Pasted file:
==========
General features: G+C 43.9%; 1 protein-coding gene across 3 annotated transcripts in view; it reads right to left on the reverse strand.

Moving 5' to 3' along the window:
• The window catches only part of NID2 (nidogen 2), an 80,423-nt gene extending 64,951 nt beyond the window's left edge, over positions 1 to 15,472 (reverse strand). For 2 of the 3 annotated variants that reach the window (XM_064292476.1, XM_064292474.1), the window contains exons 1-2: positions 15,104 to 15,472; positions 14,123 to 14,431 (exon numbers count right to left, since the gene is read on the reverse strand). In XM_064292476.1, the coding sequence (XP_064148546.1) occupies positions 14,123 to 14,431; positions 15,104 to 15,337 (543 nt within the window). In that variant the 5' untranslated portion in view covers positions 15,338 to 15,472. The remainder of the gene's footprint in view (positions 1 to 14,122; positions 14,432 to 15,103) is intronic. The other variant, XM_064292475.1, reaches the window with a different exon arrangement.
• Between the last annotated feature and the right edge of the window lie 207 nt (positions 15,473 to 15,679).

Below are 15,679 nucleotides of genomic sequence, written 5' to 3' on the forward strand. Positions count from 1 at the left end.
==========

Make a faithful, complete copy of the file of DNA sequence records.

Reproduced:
General features: G+C 43.9%; 1 protein-coding gene across 3 annotated transcripts in view; it reads right to left on the reverse strand.

Moving 5' to 3' along the window:
• The window catches only part of NID2 (nidogen 2), an 80,423-nt gene extending 64,951 nt beyond the window's left edge, over positions 1 to 15,472 (reverse strand). For 2 of the 3 annotated variants that reach the window (XM_064292476.1, XM_064292474.1), the window contains exons 1-2: positions 15,104 to 15,472; positions 14,123 to 14,431 (exon numbers count right to left, since the gene is read on the reverse strand). In XM_064292476.1, the coding sequence (XP_064148546.1) occupies positions 14,123 to 14,431; positions 15,104 to 15,337 (543 nt within the window). In that variant the 5' untranslated portion in view covers positions 15,338 to 15,472. The remainder of the gene's footprint in view (positions 1 to 14,122; positions 14,432 to 15,103) is intronic. The other variant, XM_064292475.1, reaches the window with a different exon arrangement.
• Between the last annotated feature and the right edge of the window lie 207 nt (positions 15,473 to 15,679).

Below are 15,679 nucleotides of genomic sequence, written 5' to 3' on the forward strand. Positions count from 1 at the left end.